Ad fraud: why there are mismatches in ad spend and ad performance

Programmatic advertisers are buying ad space for targeted campaigns at astounding volume in 2023. But one problem looms large for advertisers as they deploy campaigns – the mismatch that continues to grow between what advertisers spend on campaigns and the performance that they deliver.

The digital advertising performance gap is directly attributed to ad fraud. This is driven by the rise of bots and other fake data that forces advertisers to use their budgets to target fake accounts and other irrelevant audiences. 

Any combination of tactics used to stop digital ads from being delivered to the audiences, or spaces for which they were intended, is considered ad fraud. These tactics can include the use of bots, software development kit (SDK) spoofing and click spamming (a.k.a. click injection), which allow fraudsters to periodically siphon off companies’ ad spend dollars. Meanwhile, the ads themselves fail to generate brand exposure, leads and sales because they were never seen by an actual person. Besides hurting the advertisers, ad fraud also hurts the publishers that serve the ads because it decreases the overall value of their own platform and its advertising business. 

This dynamic comes as no surprise when we look at the state of the internet as a whole, with an estimated 38% of web traffic made up of either automated accounts or bots – 24% of which are bots used for fraud and theft. Additionally last year, advertisers lost an estimated $68 billion in ad spend due to fraud, with $23 billion of those losses occurring in the United States. According to a recent digital advertising survey, 73% of U.S. businesses say that ad fraud is a problem for them and costs them an average of 4% in lost revenue. 

In short, the business of ad fraud is booming. So what do digital advertisers do when it is continuing to cost more and more money to get the same performance on an ad? Here are three tangible ways programmatic advertisers can improve their return on ad spend amid the rising tide of ad fraud.

Tailor CTV campaigns for “fully on-screen” ads

Connected TV (CTV) is any device that connects to a television to support video content streaming – for example Roku, Amazon Fire TV, Apple TV, and others. As traditional cable declines in favor of the streaming revolution, ad spend is increasingly moving towards CTV. By 2026, CTV will account for more than 5% of all ad spending in the U.S. according to Statista. Moreover, nearly six out of 10 connected TV users in the U.S. found CTV ads to be more relevant than ads on linear television.

While CTV enables viewers to watch streaming content without a cable subscription, the relatively new technology also presents issues for advertisers. Namely, one issue that has recently come to light is that when viewers power down their TV screen without quitting a CTV app, programming and ads will continue to run while the viewer isn’t actually watching the ad. When this happens, from the advertiser’s point of view, ads have been served to the audience they paid for. However, since the screens are off, the ads are never actually seen.

By ensuring advertisers are targeting ads that are fully on-screen, they can ensure their ads will be viewed while a device is on instead of off. According to a recent report, ad fraud is 83% less likely to occur when advertisers tailor their campaigns for “fully on-screen” CTV environments.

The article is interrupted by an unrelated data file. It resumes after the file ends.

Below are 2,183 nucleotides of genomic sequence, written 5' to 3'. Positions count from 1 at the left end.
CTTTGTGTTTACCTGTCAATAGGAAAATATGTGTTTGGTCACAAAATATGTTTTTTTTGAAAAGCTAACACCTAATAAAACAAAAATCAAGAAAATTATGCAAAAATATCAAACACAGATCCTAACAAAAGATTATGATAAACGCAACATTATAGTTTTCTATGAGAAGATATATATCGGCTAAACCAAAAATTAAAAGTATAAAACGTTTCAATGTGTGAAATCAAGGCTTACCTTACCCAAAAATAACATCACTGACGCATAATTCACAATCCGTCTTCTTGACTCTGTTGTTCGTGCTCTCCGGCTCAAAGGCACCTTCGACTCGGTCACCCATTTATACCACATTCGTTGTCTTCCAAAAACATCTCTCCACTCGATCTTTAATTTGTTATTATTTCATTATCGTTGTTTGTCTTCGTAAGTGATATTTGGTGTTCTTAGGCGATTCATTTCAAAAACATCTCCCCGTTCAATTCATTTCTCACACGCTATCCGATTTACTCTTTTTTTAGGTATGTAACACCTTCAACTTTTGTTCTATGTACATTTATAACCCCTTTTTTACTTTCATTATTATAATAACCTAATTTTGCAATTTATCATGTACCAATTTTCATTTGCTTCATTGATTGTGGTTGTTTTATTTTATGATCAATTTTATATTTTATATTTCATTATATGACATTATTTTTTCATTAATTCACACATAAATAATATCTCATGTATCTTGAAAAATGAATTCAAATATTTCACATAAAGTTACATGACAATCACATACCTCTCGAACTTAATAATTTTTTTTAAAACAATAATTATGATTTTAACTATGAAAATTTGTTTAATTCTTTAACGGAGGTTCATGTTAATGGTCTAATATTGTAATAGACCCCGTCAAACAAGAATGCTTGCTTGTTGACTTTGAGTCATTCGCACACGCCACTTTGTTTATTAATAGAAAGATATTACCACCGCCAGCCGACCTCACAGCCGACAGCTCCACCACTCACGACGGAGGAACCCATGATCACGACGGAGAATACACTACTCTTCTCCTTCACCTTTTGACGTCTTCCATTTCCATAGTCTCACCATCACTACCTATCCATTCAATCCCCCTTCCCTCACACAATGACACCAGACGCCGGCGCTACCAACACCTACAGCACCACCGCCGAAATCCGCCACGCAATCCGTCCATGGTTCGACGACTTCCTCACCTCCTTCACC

Lean on Deterministic Data

When deploying campaigns, advertisers have the choice of using either probabilistic or deterministic data to target their campaigns. Probabilistic data is widely available, and can easily be purchased online from a number of audience vendors. But the issue with probabilistic data is that it is an approximation of a digital identity based on things like page views, time spent on page, or click-throughs. This data is grouped by the likelihood that a user belongs to a certain demographic, socio-economic status or class, but it is not a certainty.

Alternatively, deterministic data is an identifier like an email address or a cookie ID, that is directly linked to an individual and has a likelihood of being 100% accurate. Deterministic data provides a solid foundation for marketing operations because the data is based on fact rather than probability. For example, if a user signs up in one year and gives their current age, it is a fact that the following year they will be one year older. Utilizing and prioritizing this type of deterministic data in ad targeting is another way advertisers can ensure they are targeting the audiences they want.

Expand audiences with Identity Resolution

One of the best ways for programmatic advertisers to ensure that they’re targeting the audiences they’re aiming to target is to solicit first-party data on their existing customers. By identifying similarities within an existing customer base, advertisers can target other people with these characteristics and find other relevant audiences for their products and services.

Many advertisers also assume that ad targeting with first-party data means they are only targeting existing customers. However this rich, first-party data can be used to build custom audiences with machine learning. By analyzing and comparing existing customer data to other deterministic, first-party datasets, advertisers can solicit new deterministic lists of audiences that are similar to their customers. 

To expand your deterministic audiences and learn more about BDEX’s Identity Resolution ID Graph, visit our website here.